4 Ways to Reach Gen Z Inside Fortnite

Millennial research, Millennial insight, Millennial marketing, Gen Z research, Gen Z marketing, Gen Z insight, youth research, youth marketing

As Fortnite takes more of Gen Z & Millennials’ time (and money), brands that range from entertainment to insurance have landed on 4 creative ways to advertise inside the game…

The world of video game marketing is opening up, as more brands experiment with how to get inside of the games that Gen Z & Millennials are spending so much of their time in. According to our State of Gaming trend, young consumers are spending nearly the same amount of time playing video games as watching TV, and that’s just the amount of time they spend playing. Many are also viewing game play via streamers. Tubefilter even reported that the gaming-centric Twitch just had a record-setting January, garnering 948 million views, compared to just 89 million last year. And where there’s time spent, there’s money to be made, as the video game industry rakes in record-setting revenues.

Enter: Fortnite. The game that took over the internet has also taken over Gen Z & Millennial gamers’ time and money, ranking as one of their favorite video games and bringing in $2.4 billion in 2018, making it a major contributor to last year’s 11% rise in digital gaming revenue—per the Hollywood Reporter. Brands are turning to the game to capture young consumers’ attention, and last year the game became a full-on marketing frenzy as brands scrambled to find ways to cash in on the cultural phenomenon. Co-branded merch was the marketing world’s first attempt to tap the trend, as Spirit Halloween launched avatar-themed costumes and Hasbro came out with Fortnite versions of Monopoly and NERF blasters. Now, the frenzy continues, and brands are getting more creative about integrating themselves into the game itself. We’ve identified four ways that brands can get in on Fortnite and garner high engagement:

Millennial research, Millennial insight, Millennial marketing, Gen Z research, Gen Z marketing, Gen Z insight, youth research, youth marketing1. Create A New Game…


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The Newsfeed

Quote of the Day: “Retail should be a facilitator for experience, rather than just selling product.”—Sharmandean Reid, Founder, Wah Nails London (YPulse)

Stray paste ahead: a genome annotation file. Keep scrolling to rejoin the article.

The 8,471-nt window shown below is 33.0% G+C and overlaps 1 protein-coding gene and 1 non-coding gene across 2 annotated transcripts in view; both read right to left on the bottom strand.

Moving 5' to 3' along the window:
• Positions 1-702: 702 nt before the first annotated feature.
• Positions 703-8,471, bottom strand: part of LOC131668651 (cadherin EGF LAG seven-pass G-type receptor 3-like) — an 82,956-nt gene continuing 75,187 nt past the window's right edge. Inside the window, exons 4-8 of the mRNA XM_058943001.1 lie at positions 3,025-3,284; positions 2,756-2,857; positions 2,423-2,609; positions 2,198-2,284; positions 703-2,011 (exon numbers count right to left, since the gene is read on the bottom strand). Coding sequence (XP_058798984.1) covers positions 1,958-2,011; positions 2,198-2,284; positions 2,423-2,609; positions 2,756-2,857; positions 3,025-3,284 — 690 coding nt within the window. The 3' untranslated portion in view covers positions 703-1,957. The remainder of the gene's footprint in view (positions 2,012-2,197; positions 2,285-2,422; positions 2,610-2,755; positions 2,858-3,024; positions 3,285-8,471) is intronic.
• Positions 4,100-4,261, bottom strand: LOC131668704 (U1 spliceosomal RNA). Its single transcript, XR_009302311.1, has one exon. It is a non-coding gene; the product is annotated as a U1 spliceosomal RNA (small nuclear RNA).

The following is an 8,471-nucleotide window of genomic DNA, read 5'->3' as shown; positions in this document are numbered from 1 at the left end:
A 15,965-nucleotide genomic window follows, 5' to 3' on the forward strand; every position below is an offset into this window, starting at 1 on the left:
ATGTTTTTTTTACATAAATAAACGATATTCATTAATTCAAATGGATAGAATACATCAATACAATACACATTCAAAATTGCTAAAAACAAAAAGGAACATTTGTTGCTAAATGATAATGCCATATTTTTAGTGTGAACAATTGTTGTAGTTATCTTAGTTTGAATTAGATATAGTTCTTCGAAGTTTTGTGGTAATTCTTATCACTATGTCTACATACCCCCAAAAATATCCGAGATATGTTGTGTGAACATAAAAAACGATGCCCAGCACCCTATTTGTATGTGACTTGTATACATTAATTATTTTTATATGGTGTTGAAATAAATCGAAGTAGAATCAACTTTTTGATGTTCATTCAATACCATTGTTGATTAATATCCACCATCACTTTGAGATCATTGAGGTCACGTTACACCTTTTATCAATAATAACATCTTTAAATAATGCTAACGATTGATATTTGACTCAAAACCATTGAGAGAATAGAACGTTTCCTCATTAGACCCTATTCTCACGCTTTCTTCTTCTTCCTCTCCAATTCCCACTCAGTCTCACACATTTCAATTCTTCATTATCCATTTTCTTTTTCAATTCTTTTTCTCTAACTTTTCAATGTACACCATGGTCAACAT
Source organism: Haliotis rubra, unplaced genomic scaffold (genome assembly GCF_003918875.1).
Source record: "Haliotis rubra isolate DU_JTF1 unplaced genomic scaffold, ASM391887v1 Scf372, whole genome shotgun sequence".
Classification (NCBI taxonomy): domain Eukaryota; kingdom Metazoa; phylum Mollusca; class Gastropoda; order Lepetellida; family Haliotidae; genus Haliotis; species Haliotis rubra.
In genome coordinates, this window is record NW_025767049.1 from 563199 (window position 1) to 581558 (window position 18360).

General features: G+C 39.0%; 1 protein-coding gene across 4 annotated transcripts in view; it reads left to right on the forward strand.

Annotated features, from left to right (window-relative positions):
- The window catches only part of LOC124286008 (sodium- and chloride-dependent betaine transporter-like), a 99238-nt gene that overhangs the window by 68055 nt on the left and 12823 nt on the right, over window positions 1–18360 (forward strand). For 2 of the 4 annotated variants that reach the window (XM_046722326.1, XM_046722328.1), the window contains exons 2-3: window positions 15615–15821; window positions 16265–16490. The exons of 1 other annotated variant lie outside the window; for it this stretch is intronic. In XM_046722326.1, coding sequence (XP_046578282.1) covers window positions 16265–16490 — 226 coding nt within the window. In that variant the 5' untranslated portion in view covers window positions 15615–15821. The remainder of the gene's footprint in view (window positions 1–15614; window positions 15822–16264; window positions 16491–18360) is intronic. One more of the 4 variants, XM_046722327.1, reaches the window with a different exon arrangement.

Millennials seeking portable booze are cracking open canned wine. Even though the category still only accounts for less than 1% of the Millennial-favorite alcoholic beverages’ market, Nielsen reports it spiked 69% last year and continues to gain ground. An exec at Delicato Family Wines explains, “Millennials have grown up in a world where consuming wine outdoors—or any location outside of the traditional table—is more acceptable than generations past.” (Wine Spectator)

Summer camps are cropping up to teach kids how to become YouTubers. At I-D Tech Camps, Level Up, and Star Camps, kids can learn all about how to, as the latter puts it, “Become an Internet sensation.” They offer courses in how to create and post videos, from shooting clips to editing audio, and how to build their personal brand. But don’t worry, most are framing YouTubing as a hobby, not a career, and setting kids’ expectations accordingly. (WSJ)

A new bill could change the free-to-play profit model that’s made games like Fortnite top earners. Senators have proposed the official ban of “loot boxes,” or items that players can buy (and sometimes must buy) to win a video game, often gambling on what’s inside. Senator Ed Markey explains that “Inherently manipulative game features that take advantage of kids and turn play time into pay time should be out of bounds.” For some, this will eliminate a key revenue stream and open the door to review other in-game purchases.  (The Verge)

A social media overhaul upped Corn Nuts’ sales by 12%—with no paid support.The snack’s sales were stagnant before a new exec took over their Twitter, infusing it with the personable tone food brands have become known for (and sometimes notorious for). Since then, followers spiked from 650 to 21,000, and what they’re calling a “scrappy” strategy “absolutely translated to sales,” reporting that retail sales spiked 12% and Millennials’ repeat purchases rose the same percentage. (Marketing Dive)

The retail apocalypse continues, with 7,000 more stores closing their doors in 2019. CoStar Group estimates that the square footage of retail space closed has topped its own record each year since 2017, and this year they’re “predicting more of the same.” PayLess ShoeSource, Gymboree, Dressbarn, and Charlotte Russe lead the list of number stores planned to shutter this year, as retailers learn to scale down size and up Experiencification for young shoppers. (Business Insider

Quote of the Day: “It’s a really interesting time at the moment in catalog [music]…Sometimes, it’s a question of how we make something out of nothing.”—Tim Fraser-Harding, President, Global Catalogue, Recorded Music at Warner Music Group (Rolling Stone)

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